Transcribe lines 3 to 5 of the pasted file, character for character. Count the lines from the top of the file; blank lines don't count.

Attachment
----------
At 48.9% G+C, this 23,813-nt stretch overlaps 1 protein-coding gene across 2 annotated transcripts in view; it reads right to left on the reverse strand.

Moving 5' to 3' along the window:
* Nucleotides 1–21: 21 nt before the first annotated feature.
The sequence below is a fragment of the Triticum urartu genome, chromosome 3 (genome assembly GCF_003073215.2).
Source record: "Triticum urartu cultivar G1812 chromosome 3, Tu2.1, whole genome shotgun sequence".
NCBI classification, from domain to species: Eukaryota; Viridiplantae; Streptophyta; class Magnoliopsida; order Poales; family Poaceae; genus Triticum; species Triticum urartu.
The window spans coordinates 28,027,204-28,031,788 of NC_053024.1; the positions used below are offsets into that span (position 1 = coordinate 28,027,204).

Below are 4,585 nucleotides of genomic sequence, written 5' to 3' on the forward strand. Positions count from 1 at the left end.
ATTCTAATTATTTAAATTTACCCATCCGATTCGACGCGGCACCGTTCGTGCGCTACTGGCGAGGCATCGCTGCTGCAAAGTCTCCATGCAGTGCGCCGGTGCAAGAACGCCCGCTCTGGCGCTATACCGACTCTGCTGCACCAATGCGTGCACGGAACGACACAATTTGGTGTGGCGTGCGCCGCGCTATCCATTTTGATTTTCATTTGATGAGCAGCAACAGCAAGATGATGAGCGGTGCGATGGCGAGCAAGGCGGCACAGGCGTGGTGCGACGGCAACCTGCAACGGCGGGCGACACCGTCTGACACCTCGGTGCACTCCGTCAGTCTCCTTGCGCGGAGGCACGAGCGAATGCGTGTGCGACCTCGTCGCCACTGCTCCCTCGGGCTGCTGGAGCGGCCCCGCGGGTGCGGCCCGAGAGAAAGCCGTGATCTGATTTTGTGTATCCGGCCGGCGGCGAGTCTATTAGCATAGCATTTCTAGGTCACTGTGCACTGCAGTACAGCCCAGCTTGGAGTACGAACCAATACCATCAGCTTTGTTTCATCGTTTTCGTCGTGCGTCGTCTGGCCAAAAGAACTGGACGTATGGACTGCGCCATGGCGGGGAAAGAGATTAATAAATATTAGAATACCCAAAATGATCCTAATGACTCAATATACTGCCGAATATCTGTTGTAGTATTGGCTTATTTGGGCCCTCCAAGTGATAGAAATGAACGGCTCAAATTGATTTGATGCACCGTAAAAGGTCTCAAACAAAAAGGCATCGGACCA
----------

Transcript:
* Nucleotides 1–21: 21 nt before the first annotated feature.
The sequence below is a fragment of the Triticum urartu genome, chromosome 3 (genome assembly GCF_003073215.2).
Source record: "Triticum urartu cultivar G1812 chromosome 3, Tu2.1, whole genome shotgun sequence".